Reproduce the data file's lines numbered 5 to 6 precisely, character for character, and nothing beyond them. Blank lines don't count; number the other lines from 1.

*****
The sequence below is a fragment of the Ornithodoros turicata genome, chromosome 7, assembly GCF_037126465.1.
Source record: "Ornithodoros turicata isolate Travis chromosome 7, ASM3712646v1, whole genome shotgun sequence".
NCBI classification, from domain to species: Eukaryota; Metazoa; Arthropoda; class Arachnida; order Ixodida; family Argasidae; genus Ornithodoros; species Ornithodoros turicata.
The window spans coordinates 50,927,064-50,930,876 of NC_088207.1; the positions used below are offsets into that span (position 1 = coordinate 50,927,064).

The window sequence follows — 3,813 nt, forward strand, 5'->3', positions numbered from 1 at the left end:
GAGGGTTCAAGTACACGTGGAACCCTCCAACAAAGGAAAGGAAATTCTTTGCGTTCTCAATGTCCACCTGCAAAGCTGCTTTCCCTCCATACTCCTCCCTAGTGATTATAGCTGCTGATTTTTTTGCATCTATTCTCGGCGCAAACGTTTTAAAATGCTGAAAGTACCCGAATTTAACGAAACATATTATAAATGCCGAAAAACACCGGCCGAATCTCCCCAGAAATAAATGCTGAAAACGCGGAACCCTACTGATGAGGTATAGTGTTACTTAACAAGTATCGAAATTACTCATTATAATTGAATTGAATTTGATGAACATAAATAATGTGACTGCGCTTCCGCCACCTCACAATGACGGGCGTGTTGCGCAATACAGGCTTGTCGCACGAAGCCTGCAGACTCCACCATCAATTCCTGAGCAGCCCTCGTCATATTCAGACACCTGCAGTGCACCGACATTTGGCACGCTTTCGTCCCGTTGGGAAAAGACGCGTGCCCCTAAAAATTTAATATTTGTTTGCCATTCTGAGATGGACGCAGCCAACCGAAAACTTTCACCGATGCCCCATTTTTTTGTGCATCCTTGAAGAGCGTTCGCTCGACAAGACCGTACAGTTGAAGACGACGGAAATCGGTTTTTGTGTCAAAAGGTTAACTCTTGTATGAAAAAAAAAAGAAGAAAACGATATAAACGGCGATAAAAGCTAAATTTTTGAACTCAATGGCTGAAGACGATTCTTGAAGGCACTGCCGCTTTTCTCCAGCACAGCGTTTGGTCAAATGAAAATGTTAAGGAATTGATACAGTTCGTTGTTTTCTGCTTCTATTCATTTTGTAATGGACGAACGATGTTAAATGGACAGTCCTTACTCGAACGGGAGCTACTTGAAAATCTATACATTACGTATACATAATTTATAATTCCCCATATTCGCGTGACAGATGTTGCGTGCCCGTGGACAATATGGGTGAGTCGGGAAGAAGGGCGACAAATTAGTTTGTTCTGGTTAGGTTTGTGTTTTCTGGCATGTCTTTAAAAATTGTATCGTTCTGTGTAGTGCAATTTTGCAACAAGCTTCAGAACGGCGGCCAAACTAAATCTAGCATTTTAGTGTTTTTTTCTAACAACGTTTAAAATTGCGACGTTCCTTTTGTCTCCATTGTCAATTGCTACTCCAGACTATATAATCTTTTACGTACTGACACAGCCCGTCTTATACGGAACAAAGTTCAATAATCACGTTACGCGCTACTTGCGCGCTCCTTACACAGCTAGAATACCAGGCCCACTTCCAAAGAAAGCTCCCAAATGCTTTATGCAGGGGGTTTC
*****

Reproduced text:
The window sequence follows — 3,813 nt, forward strand, 5'->3', positions numbered from 1 at the left end:
GAGGGTTCAAGTACACGTGGAACCCTCCAACAAAGGAAAGGAAATTCTTTGCGTTCTCAATGTCCACCTGCAAAGCTGCTTTCCCTCCATACTCCTCCCTAGTGATTATAGCTGCTGATTTTTTTGCATCTATTCTCGGCGCAAACGTTTTAAAATGCTGAAAGTACCCGAATTTAACGAAACATATTATAAATGCCGAAAAACACCGGCCGAATCTCCCCAGAAATAAATGCTGAAAACGCGGAACCCTACTGATGAGGTATAGTGTTACTTAACAAGTATCGAAATTACTCATTATAATTGAATTGAATTTGATGAACATAAATAATGTGACTGCGCTTCCGCCACCTCACAATGACGGGCGTGTTGCGCAATACAGGCTTGTCGCACGAAGCCTGCAGACTCCACCATCAATTCCTGAGCAGCCCTCGTCATATTCAGACACCTGCAGTGCACCGACATTTGGCACGCTTTCGTCCCGTTGGGAAAAGACGCGTGCCCCTAAAAATTTAATATTTGTTTGCCATTCTGAGATGGACGCAGCCAACCGAAAACTTTCACCGATGCCCCATTTTTTTGTGCATCCTTGAAGAGCGTTCGCTCGACAAGACCGTACAGTTGAAGACGACGGAAATCGGTTTTTGTGTCAAAAGGTTAACTCTTGTATGAAAAAAAAAAGAAGAAAACGATATAAACGGCGATAAAAGCTAAATTTTTGAACTCAATGGCTGAAGACGATTCTTGAAGGCACTGCCGCTTTTCTCCAGCACAGCGTTTGGTCAAATGAAAATGTTAAGGAATTGATACAGTTCGTTGTTTTCTGCTTCTATTCATTTTGTAATGGACGAACGATGTTAAATGGACAGTCCTTACTCGAACGGGAGCTACTTGAAAATCTATACATTACGTATACATAATTTATAATTCCCCATATTCGCGTGACAGATGTTGCGTGCCCGTGGACAATATGGGTGAGTCGGGAAGAAGGGCGACAAATTAGTTTGTTCTGGTTAGGTTTGTGTTTTCTGGCATGTCTTTAAAAATTGTATCGTTCTGTGTAGTGCAATTTTGCAACAAGCTTCAGAACGGCGGCCAAACTAAATCTAGCATTTTAGTGTTTTTTTCTAACAACGTTTAAAATTGCGACGTTCCTTTTGTCTCCATTGTCAATTGCTACTCCAGACTATATAATCTTTTACGTACTGACACAGCCCGTCTTATACGGAACAAAGTTCAATAATCACGTTACGCGCTACTTGCGCGCTCCTTACACAGCTAGAATACCAGGCCCACTTCCAAAGAAAGCTCCCAAATGCTTTATGCAGGGGGTTTC